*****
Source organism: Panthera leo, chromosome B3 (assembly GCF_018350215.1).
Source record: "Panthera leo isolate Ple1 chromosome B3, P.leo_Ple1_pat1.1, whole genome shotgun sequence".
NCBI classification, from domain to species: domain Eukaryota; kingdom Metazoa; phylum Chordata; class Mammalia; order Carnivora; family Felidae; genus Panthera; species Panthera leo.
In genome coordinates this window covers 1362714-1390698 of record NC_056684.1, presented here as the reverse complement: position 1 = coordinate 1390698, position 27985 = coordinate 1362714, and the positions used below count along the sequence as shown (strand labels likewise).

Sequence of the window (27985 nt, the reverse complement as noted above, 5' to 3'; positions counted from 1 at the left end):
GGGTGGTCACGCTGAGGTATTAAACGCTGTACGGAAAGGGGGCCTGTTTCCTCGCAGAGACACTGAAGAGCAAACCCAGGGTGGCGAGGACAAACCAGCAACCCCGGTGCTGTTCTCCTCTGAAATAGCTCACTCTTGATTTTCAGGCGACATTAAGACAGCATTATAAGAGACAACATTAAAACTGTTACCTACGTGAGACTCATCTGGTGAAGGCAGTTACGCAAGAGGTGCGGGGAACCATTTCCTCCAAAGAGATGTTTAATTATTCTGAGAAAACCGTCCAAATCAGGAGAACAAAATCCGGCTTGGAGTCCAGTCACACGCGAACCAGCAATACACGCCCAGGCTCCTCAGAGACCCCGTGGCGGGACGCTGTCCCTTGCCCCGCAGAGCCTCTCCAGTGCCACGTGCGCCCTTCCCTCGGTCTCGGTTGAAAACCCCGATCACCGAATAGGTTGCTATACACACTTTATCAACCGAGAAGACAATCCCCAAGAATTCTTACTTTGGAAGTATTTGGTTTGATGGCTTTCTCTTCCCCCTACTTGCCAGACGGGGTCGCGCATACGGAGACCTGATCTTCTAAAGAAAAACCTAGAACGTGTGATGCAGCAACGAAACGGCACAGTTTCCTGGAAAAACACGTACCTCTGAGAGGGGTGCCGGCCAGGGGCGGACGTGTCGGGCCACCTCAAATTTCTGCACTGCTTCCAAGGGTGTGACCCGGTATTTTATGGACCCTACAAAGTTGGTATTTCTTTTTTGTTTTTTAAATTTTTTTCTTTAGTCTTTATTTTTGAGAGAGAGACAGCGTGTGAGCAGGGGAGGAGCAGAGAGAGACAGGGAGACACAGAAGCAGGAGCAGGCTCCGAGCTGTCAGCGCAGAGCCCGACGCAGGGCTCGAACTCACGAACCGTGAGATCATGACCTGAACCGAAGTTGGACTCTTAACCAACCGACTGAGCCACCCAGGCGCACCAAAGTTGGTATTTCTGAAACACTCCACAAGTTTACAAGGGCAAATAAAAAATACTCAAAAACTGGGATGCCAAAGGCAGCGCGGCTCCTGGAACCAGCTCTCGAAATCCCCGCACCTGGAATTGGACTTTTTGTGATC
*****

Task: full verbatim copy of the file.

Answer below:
Source organism: Panthera leo, chromosome B3 (assembly GCF_018350215.1).
Source record: "Panthera leo isolate Ple1 chromosome B3, P.leo_Ple1_pat1.1, whole genome shotgun sequence".
NCBI classification, from domain to species: domain Eukaryota; kingdom Metazoa; phylum Chordata; class Mammalia; order Carnivora; family Felidae; genus Panthera; species Panthera leo.
In genome coordinates this window covers 1362714-1390698 of record NC_056684.1, presented here as the reverse complement: position 1 = coordinate 1390698, position 27985 = coordinate 1362714, and the positions used below count along the sequence as shown (strand labels likewise).

Sequence of the window (27985 nt, the reverse complement as noted above, 5' to 3'; positions counted from 1 at the left end):
GGGTGGTCACGCTGAGGTATTAAACGCTGTACGGAAAGGGGGCCTGTTTCCTCGCAGAGACACTGAAGAGCAAACCCAGGGTGGCGAGGACAAACCAGCAACCCCGGTGCTGTTCTCCTCTGAAATAGCTCACTCTTGATTTTCAGGCGACATTAAGACAGCATTATAAGAGACAACATTAAAACTGTTACCTACGTGAGACTCATCTGGTGAAGGCAGTTACGCAAGAGGTGCGGGGAACCATTTCCTCCAAAGAGATGTTTAATTATTCTGAGAAAACCGTCCAAATCAGGAGAACAAAATCCGGCTTGGAGTCCAGTCACACGCGAACCAGCAATACACGCCCAGGCTCCTCAGAGACCCCGTGGCGGGACGCTGTCCCTTGCCCCGCAGAGCCTCTCCAGTGCCACGTGCGCCCTTCCCTCGGTCTCGGTTGAAAACCCCGATCACCGAATAGGTTGCTATACACACTTTATCAACCGAGAAGACAATCCCCAAGAATTCTTACTTTGGAAGTATTTGGTTTGATGGCTTTCTCTTCCCCCTACTTGCCAGACGGGGTCGCGCATACGGAGACCTGATCTTCTAAAGAAAAACCTAGAACGTGTGATGCAGCAACGAAACGGCACAGTTTCCTGGAAAAACACGTACCTCTGAGAGGGGTGCCGGCCAGGGGCGGACGTGTCGGGCCACCTCAAATTTCTGCACTGCTTCCAAGGGTGTGACCCGGTATTTTATGGACCCTACAAAGTTGGTATTTCTTTTTTGTTTTTTAAATTTTTTTCTTTAGTCTTTATTTTTGAGAGAGAGACAGCGTGTGAGCAGGGGAGGAGCAGAGAGAGACAGGGAGACACAGAAGCAGGAGCAGGCTCCGAGCTGTCAGCGCAGAGCCCGACGCAGGGCTCGAACTCACGAACCGTGAGATCATGACCTGAACCGAAGTTGGACTCTTAACCAACCGACTGAGCCACCCAGGCGCACCAAAGTTGGTATTTCTGAAACACTCCACAAGTTTACAAGGGCAAATAAAAAATACTCAAAAACTGGGATGCCAAAGGCAGCGCGGCTCCTGGAACCAGCTCTCGAAATCCCCGCACCTGGAATTGGACTTTTTGTGATC